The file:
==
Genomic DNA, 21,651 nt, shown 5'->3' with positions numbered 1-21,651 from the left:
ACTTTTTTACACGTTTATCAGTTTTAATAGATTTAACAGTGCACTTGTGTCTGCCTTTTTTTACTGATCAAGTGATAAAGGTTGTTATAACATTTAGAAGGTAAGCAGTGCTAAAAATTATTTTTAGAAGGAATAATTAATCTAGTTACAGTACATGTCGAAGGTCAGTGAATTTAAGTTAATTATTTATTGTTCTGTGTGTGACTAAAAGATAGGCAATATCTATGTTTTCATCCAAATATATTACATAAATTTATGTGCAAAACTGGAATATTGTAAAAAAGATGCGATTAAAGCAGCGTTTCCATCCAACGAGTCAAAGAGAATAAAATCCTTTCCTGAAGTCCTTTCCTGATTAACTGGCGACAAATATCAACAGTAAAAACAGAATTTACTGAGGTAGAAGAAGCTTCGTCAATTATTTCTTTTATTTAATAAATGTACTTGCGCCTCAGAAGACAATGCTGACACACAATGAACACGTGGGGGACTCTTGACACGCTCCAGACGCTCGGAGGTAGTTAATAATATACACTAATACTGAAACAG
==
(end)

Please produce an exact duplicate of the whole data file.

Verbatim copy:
Genomic DNA, 21,651 nt, shown 5'->3' with positions numbered 1-21,651 from the left:
ACTTTTTTACACGTTTATCAGTTTTAATAGATTTAACAGTGCACTTGTGTCTGCCTTTTTTTACTGATCAAGTGATAAAGGTTGTTATAACATTTAGAAGGTAAGCAGTGCTAAAAATTATTTTTAGAAGGAATAATTAATCTAGTTACAGTACATGTCGAAGGTCAGTGAATTTAAGTTAATTATTTATTGTTCTGTGTGTGACTAAAAGATAGGCAATATCTATGTTTTCATCCAAATATATTACATAAATTTATGTGCAAAACTGGAATATTGTAAAAAAGATGCGATTAAAGCAGCGTTTCCATCCAACGAGTCAAAGAGAATAAAATCCTTTCCTGAAGTCCTTTCCTGATTAACTGGCGACAAATATCAACAGTAAAAACAGAATTTACTGAGGTAGAAGAAGCTTCGTCAATTATTTCTTTTATTTAATAAATGTACTTGCGCCTCAGAAGACAATGCTGACACACAATGAACACGTGGGGGACTCTTGACACGCTCCAGACGCTCGGAGGTAGTTAATAATATACACTAATACTGAAACAG